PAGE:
Shoppers are increasingly turning to supermarket own-brands as they bid to shield their grocery bills from rising prices.
According to industry data from Nielsen, growth in the sale of own-brand goods rose at almost five times the rate of branded products during the 12 weeks to 9 September.
The data also showed discounters continuing to challenge the big four chains on market share.
Mike Watkins, Nielsen’s UK head of retailer and business insight, said: “Own-brand sales are growing across all major food retailers but fastest at the discounters – Aldi and Lidl – and at the Co-operative, Iceland, M&S and Tesco.
“Looking at what shoppers are putting into their baskets suggests food retailers are helping shoppers manage the impact of inflation by offering different ranges of own-label alongside brands across many categories.”
Prices have been rising this year because the weaker pound since the Brexit vote has raised import costs.
But the data also suggested that because of the “very competitive” market, companies are “increasingly reluctant to pass on all of the rising cost of groceries to shoppers”.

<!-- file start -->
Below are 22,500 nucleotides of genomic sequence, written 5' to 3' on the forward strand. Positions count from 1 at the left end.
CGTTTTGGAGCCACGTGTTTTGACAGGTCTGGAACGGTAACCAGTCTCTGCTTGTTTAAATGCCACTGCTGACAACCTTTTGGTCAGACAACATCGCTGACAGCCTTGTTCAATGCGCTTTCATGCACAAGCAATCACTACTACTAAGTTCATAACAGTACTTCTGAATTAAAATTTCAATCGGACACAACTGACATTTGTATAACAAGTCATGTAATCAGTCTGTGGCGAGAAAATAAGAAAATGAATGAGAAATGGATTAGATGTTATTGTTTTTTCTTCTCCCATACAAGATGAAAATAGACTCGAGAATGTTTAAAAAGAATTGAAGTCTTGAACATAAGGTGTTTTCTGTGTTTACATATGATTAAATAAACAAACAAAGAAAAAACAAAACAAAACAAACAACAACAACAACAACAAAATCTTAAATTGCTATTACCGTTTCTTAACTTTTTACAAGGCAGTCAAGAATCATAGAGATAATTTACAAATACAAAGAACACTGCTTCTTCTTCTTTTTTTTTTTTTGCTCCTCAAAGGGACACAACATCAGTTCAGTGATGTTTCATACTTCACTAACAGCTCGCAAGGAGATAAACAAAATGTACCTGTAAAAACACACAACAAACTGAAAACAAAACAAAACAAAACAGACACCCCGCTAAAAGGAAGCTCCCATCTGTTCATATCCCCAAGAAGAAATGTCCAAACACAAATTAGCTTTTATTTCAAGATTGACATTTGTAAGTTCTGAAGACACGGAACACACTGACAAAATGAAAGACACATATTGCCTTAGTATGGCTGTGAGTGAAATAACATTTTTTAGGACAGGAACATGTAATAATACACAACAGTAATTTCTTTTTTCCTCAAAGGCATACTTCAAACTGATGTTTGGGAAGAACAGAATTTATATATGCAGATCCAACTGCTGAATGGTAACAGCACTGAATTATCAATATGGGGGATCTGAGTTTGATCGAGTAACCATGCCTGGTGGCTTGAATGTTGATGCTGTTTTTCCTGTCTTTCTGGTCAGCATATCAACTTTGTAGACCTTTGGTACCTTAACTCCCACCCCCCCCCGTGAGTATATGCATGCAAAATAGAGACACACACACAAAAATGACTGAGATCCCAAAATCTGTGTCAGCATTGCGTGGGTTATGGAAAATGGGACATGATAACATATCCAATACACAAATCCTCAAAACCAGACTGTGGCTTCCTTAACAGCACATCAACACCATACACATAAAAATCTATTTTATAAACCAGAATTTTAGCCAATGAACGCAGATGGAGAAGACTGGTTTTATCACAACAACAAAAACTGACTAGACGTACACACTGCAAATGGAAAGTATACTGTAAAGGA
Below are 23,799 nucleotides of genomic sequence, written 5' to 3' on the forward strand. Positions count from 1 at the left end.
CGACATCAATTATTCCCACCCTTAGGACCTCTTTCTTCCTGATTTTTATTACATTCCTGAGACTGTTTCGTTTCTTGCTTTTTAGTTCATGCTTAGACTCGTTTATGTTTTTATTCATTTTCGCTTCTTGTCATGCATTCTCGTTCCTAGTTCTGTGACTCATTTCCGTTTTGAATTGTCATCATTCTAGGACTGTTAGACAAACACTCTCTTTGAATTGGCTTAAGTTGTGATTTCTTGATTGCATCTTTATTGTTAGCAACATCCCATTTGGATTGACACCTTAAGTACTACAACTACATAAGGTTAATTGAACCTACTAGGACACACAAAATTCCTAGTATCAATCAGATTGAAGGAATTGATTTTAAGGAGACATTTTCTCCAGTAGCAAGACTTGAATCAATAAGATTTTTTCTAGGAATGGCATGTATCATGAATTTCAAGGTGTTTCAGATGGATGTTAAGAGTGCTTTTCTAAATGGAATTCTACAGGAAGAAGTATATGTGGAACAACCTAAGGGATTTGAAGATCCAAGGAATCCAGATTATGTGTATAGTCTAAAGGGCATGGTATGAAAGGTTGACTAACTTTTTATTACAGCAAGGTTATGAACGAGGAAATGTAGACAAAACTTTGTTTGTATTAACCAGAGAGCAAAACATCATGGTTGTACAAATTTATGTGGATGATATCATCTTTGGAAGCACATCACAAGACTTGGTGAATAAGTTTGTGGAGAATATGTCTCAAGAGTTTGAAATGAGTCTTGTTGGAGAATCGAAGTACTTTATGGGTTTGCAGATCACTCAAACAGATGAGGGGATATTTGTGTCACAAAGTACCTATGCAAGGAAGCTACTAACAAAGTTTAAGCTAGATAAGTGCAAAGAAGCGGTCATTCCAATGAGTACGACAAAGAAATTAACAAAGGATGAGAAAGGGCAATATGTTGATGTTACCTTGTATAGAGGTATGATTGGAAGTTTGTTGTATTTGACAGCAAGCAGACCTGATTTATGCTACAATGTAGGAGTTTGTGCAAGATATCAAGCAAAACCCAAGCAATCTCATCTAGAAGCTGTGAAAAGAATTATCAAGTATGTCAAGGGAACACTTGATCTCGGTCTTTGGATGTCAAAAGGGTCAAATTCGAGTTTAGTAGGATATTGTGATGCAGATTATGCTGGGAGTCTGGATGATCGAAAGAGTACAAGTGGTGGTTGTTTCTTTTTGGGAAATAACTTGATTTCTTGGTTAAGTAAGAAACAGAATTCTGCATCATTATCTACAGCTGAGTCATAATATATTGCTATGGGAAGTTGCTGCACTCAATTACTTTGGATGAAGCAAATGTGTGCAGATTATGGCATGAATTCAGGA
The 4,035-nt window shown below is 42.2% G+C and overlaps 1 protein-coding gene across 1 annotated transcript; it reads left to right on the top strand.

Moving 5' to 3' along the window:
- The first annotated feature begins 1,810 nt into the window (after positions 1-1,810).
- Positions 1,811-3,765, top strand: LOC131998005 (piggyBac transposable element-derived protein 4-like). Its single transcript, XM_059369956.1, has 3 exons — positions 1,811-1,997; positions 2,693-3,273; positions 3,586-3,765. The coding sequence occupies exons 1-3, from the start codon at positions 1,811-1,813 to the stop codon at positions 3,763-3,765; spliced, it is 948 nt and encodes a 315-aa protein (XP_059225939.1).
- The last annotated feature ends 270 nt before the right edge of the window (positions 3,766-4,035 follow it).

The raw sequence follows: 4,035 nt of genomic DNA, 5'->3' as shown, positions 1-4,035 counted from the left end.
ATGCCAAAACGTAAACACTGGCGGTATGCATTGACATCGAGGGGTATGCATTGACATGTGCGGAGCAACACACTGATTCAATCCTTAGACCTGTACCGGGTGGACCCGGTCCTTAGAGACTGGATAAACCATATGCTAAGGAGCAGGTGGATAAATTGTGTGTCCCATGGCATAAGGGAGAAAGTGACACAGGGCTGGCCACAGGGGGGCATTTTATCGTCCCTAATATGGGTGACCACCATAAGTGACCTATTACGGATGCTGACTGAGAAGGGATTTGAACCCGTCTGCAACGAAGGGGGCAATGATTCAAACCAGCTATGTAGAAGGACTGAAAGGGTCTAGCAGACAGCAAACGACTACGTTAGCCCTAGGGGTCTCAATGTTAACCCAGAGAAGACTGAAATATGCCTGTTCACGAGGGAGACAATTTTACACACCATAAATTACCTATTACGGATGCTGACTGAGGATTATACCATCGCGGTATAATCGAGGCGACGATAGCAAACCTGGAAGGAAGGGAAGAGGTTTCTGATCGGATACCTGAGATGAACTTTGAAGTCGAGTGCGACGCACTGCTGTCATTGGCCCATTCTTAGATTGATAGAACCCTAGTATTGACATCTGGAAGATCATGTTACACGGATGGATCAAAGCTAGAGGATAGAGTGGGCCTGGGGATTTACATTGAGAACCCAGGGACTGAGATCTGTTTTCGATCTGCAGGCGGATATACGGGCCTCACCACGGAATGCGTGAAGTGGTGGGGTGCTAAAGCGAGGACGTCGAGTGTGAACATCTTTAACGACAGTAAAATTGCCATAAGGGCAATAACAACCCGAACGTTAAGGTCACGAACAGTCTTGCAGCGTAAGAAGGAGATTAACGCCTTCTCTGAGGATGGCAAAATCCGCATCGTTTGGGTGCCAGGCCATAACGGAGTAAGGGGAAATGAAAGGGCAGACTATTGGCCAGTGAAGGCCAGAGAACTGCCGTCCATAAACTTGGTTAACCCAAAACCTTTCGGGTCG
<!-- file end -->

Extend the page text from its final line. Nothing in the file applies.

A separate study on the grocery market by Kantar Worldpanel measured grocery inflation at 3.2% in the 12 weeks to 10 September.
Price rises are squeezing budgets because wages are only rising by an average 2.1% at the last official measurement.
In a trading statement on Tuesday, the online grocer Ocado reported a 1.2% decline in its average order size.
Group revenue rose by over 14% in the 13 weeks to 27 August.
Its chief executive, Tim Steiner, said: “Our industry-leading technology has continued to set the bar for customer service and satisfaction and we continue to grow sales at a rate significantly in excess of the average for our industry.
“Recent innovations include Ocado becoming the first UK grocer to offer its customers Amazon’s Alexa voice-activated tool, meaning they can verbally modify their online grocery orders.”
Kantar pointed to a slight hit to industry sales in August because of poor weather knocking demand for seasonal products but said that despite the blip the sector was currently enjoying its best run of sales growth for four years.